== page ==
Friday, June 21, 2024

Will Smith’s Severe Punishment Shocks “Civilians,” But What He Did After Slap Was Almost Worse

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The internet is buzzing with shock over the severity of Will Smith’s punishment by the Academy. Ten years suspension, no attending the Oscars for a decade. No participation in Academy activities.

Is it too much? It feels like it. I would have rather seen three years and a joint investigation into what happened, what caused a normally composed person to lose his mind on live TV, a discussion about anger, etc. But right now no one wants to hear that. They just want a pound of flesh.

There’s another element to the whole slap-Oscar ban. What Smith did after the Oscars was almost worse than his act of violence. Having won his Academy Award, Smith skipped the Governor’s Ball completely. That was the first thumbing of his nose. And then he went to Vanity Fair’s celebrity orgy and danced the night away, rapping his greatest hits and really sticking it to the Academy and to Chris Rock.

This part of the evening will haunt him forever, and it should also haunt Vanity Fair. Yes, the Vanity Fair philosophy is that they welcome whoever will get them publicity. It really doesn’t matter what you’ve done.

But by welcoming Smith after this live TV debacle, they affixed their stamp of approval. Smith felt at home in their big drafty tent to do whatever he wanted. They loved it because they were using him. Vanity Fair’s so called leadership has ruined their magazine by having no point of view. This point of view diminishes them in circulation and certainly now editorially.  It’s hard for the magazine to do much more harm to itself, but maybe the remaining readers should consider that Vanity Fair contributed as much to Will Smith’s downfall as he did.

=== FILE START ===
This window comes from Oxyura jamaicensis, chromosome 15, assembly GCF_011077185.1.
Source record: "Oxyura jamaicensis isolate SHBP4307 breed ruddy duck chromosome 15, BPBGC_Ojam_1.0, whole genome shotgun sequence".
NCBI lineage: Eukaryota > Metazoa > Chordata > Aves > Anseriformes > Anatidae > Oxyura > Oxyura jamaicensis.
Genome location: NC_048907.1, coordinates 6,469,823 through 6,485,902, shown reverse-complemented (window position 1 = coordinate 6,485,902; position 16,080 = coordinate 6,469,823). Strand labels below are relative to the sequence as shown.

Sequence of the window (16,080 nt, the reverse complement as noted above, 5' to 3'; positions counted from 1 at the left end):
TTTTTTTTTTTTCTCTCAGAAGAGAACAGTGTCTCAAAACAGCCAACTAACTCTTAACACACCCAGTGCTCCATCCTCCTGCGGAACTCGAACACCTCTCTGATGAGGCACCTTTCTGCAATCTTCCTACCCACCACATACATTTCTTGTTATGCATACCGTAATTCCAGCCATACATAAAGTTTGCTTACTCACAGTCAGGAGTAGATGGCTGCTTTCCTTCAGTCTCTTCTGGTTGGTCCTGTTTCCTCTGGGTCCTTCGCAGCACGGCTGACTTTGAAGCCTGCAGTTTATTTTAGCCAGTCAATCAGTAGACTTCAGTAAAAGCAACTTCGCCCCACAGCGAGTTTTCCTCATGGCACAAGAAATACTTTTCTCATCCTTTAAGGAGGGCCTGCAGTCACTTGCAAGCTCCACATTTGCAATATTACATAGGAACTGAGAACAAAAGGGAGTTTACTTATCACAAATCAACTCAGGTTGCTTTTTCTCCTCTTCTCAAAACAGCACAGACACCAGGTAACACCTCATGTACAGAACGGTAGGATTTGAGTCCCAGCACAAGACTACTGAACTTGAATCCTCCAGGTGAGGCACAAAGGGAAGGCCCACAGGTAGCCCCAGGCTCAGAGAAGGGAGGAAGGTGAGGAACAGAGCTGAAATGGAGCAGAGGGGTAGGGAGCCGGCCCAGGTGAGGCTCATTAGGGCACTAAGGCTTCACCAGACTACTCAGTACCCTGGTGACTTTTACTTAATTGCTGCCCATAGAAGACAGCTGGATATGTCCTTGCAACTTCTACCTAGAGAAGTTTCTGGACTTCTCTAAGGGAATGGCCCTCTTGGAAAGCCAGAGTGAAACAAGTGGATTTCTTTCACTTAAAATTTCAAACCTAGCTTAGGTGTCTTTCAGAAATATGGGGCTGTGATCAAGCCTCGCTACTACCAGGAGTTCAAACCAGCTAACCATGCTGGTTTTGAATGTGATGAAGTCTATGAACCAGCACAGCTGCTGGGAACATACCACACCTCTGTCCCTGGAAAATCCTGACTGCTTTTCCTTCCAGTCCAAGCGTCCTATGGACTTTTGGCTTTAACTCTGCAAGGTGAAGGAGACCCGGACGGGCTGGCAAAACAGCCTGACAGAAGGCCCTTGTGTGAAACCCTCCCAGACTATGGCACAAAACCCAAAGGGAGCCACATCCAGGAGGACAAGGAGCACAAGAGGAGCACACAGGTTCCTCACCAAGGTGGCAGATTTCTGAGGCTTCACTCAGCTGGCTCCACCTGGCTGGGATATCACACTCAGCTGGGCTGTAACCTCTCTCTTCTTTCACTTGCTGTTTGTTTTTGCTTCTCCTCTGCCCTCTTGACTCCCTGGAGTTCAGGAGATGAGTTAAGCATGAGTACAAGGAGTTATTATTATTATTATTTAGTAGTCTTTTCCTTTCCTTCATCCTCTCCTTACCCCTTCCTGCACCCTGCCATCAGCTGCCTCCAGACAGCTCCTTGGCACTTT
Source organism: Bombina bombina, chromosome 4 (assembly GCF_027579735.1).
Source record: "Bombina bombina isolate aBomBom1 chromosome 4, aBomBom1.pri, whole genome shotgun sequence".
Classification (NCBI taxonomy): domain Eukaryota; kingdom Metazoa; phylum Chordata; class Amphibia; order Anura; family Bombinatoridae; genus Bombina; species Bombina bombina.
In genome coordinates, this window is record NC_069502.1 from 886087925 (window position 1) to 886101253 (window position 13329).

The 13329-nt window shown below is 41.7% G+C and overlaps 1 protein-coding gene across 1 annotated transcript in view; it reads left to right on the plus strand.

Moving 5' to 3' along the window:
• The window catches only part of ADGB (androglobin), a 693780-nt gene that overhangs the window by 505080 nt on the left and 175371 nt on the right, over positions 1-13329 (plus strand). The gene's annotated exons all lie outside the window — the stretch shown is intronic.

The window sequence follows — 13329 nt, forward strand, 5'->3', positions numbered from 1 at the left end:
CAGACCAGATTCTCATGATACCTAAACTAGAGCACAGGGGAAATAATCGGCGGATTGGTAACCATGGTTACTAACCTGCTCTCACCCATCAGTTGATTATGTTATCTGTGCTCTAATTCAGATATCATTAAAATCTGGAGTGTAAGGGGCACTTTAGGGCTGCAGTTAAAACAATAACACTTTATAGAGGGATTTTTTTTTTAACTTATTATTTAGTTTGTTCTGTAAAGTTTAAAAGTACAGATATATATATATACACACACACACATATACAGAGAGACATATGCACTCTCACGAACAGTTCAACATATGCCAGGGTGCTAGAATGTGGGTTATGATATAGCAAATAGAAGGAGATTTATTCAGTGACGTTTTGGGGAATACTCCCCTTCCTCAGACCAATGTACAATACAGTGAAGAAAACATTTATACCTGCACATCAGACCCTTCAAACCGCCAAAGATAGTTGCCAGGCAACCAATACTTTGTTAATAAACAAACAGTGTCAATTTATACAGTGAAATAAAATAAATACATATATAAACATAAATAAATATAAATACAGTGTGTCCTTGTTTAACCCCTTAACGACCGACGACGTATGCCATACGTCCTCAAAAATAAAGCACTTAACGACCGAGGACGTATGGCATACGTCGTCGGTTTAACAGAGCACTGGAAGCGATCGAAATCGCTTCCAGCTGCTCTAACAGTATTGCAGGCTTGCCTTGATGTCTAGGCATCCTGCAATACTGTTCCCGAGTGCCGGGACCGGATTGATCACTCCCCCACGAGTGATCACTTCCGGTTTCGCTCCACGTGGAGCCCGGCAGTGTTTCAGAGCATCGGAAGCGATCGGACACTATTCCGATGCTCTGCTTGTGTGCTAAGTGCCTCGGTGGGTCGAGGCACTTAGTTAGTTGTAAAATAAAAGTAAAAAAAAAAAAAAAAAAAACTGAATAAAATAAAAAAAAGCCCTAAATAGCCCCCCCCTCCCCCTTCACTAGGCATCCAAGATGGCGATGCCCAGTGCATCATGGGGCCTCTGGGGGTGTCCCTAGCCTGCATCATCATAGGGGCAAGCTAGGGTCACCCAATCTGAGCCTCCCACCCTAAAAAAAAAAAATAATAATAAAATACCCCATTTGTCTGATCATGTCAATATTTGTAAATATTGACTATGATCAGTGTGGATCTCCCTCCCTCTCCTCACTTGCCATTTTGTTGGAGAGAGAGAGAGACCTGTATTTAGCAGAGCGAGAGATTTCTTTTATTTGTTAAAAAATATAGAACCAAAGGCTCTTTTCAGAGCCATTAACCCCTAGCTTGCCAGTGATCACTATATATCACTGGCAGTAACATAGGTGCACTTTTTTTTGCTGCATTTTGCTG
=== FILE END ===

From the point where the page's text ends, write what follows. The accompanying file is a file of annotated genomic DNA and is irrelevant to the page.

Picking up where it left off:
Roger Friedman
Roger Friedmanhttps://www.showbiz411.com
Roger Friedman began his Showbiz411 column in April 2009 after 10 years with Fox News, where he created the Fox411 column. His movie reviews are carried by Rotten Tomatoes, and he is a member of both the movie and TV branches of the Critics Choice Awards. His articles have appeared in dozens of publications over the years including New York Magazine, where he wrote the Intelligencer column in the mid 90s and covered the OJ Simpson trial, and Fox News (when it wasn't so crazy) where he covered Michael Jackson. He is also the writer and co-producer of "Only the Strong Survive," a selection of the Cannes, Sundance, and Telluride Film festivals, directed by DA Pennebaker and Chris Hegedus.

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